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Most of the time when I update my system, Update Manager downloads whole packages from the list. Even if the package only changes in a few lines. What I mean is, for a 4MB package that has only for example 2KB lines changed, Update Manager downloads the whole 4MB. With my connection this is horrible since it takes very long (Remember I download between 10KB to 50KB most of the time). Since there are several big packages, we could be talking between 2KB changes separated in 100MB of packages that I would have to download from scratch even though I had already downloaded them 24 hours ago for example.

So why does a Cache Manager need to download the complete package again when all that has changed is one small part. More importantly, is there a way that I can tell it to verify the source package to see what has changed and securely download only the modified part?

I will add that this is apt-get, aptitude and synaptic also. All of them work the same way and when a 50 line of the package changes, I have to download the whole thing. Is there a more efficient way of updating, a configuration, a parameter?

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My guess would be that integrity checking is done per package/bundle, not per item inside. After all this is a package management system. Nice question, though. Would be good to find the reasoning behind that decision, but I suppose Ubuntu merely inherits this (perceived) flaw from Debian, so it may be better asked in a Debian-specific place. – 0xC0000022L May 22 '12 at 15:20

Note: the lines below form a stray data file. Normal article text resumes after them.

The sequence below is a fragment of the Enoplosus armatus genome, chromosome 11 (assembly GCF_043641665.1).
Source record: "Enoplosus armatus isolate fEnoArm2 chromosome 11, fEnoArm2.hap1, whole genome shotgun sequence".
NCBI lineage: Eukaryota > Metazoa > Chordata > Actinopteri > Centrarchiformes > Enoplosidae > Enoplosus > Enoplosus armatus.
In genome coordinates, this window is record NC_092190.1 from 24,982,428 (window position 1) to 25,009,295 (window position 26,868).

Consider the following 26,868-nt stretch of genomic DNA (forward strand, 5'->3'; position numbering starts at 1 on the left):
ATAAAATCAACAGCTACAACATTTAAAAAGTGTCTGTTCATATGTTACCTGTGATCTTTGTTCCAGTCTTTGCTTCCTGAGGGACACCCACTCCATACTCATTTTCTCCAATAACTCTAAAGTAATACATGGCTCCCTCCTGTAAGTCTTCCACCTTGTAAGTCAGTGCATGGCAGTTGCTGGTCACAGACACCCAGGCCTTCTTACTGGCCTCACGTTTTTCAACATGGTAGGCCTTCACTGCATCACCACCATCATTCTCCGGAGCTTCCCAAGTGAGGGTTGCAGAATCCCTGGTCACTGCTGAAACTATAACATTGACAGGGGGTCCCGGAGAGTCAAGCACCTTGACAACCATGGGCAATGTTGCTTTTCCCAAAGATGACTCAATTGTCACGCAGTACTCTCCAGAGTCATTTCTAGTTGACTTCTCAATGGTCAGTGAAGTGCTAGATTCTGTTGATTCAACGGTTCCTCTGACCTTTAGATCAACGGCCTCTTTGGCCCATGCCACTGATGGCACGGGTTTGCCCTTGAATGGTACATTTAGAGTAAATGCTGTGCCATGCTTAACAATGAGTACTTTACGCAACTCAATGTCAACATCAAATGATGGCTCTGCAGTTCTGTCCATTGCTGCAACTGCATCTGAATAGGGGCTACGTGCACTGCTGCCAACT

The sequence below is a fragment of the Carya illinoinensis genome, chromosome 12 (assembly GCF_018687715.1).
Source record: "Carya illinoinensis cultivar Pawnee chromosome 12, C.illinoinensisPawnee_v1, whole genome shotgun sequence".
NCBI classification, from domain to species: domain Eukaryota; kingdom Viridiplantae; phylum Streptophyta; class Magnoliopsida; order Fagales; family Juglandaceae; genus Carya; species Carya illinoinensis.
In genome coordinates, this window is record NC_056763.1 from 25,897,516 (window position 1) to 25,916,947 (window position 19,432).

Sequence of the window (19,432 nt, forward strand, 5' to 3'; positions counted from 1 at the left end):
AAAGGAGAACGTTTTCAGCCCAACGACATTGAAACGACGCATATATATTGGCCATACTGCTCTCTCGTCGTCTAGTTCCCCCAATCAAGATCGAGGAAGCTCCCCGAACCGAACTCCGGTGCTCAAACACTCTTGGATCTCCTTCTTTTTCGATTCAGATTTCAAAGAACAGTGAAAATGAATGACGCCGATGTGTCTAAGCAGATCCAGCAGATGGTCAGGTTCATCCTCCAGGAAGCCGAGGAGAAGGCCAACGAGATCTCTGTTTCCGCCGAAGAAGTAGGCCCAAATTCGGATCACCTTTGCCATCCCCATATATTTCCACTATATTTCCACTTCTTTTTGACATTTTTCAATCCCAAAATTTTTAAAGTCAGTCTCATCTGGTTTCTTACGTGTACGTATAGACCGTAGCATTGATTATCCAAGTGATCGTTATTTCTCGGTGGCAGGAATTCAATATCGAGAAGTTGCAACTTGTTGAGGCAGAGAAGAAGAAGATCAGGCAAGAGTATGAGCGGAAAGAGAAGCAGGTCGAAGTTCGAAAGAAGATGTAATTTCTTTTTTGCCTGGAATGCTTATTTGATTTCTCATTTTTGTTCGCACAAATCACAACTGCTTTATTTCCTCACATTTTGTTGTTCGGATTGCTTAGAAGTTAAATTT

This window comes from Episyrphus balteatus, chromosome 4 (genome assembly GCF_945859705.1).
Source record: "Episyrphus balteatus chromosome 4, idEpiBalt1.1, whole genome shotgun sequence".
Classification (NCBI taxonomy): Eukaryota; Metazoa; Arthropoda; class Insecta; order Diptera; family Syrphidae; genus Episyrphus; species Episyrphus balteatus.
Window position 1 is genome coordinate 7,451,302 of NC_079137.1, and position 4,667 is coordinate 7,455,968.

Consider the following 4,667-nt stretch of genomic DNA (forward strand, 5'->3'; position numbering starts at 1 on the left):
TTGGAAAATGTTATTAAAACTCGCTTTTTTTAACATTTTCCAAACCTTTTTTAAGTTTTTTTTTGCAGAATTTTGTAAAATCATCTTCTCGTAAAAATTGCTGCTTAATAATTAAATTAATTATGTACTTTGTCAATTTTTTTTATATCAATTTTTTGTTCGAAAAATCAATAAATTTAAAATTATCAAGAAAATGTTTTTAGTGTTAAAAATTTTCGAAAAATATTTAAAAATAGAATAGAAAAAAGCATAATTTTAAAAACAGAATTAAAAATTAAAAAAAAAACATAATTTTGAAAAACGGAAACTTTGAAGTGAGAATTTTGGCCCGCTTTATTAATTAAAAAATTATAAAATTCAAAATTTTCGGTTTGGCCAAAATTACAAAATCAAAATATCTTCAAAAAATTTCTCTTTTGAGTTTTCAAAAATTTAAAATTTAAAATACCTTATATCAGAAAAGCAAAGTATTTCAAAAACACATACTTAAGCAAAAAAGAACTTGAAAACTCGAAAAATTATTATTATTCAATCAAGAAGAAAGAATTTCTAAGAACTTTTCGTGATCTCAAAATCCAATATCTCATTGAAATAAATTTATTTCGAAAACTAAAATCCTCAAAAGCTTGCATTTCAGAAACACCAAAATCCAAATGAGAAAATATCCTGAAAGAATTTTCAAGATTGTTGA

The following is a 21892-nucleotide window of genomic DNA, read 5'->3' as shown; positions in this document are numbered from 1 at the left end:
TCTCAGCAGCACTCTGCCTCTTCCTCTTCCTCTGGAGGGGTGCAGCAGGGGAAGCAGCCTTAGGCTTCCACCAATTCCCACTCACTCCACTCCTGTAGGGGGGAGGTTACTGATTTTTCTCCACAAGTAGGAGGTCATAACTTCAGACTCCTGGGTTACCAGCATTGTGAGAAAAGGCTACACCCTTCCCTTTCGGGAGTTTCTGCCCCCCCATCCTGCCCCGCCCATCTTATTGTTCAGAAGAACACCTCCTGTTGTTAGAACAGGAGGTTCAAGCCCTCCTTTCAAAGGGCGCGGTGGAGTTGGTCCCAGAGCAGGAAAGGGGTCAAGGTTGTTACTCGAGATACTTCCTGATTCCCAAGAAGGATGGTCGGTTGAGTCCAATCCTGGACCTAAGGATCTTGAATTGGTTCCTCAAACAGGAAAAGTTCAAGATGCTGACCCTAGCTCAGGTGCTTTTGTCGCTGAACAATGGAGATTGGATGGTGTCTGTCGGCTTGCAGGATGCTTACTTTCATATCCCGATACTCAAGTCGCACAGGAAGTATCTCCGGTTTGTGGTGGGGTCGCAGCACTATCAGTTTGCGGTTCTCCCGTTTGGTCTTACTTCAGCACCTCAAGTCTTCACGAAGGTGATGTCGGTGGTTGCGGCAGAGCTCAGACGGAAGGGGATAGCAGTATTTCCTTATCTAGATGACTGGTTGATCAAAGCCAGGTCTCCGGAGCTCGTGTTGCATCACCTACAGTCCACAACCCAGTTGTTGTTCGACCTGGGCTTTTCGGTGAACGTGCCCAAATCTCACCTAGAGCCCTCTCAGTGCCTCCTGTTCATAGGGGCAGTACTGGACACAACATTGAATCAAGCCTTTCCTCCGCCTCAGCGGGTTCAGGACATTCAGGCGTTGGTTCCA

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I'm afraid this isn't a feature of a Debian-based system. STATUS_ACCESS_DENIED is correct about integrity checking. gpg keys are stored for repositories. Release files are stored in repositories and are signed. Those release files contain checksums for the various Package files, which contain lists of packages. Each package description contains checksums for each component as a whole.

Debian has done work to reduce the bandwidth required for apt-get by using package diffs, but they don't seem to reduce the bandwidth required to do an apt-get upgrade, only apt-get update (not the packages themselves, only the Package files). I've been told that Ubuntu doesn't support this. For a description see

You may be interested in the Exherbo or Funtoo. See Git wasn't around when the debian project was created. It signs individual objects and keeps a chain of checksums to ensure integrity.

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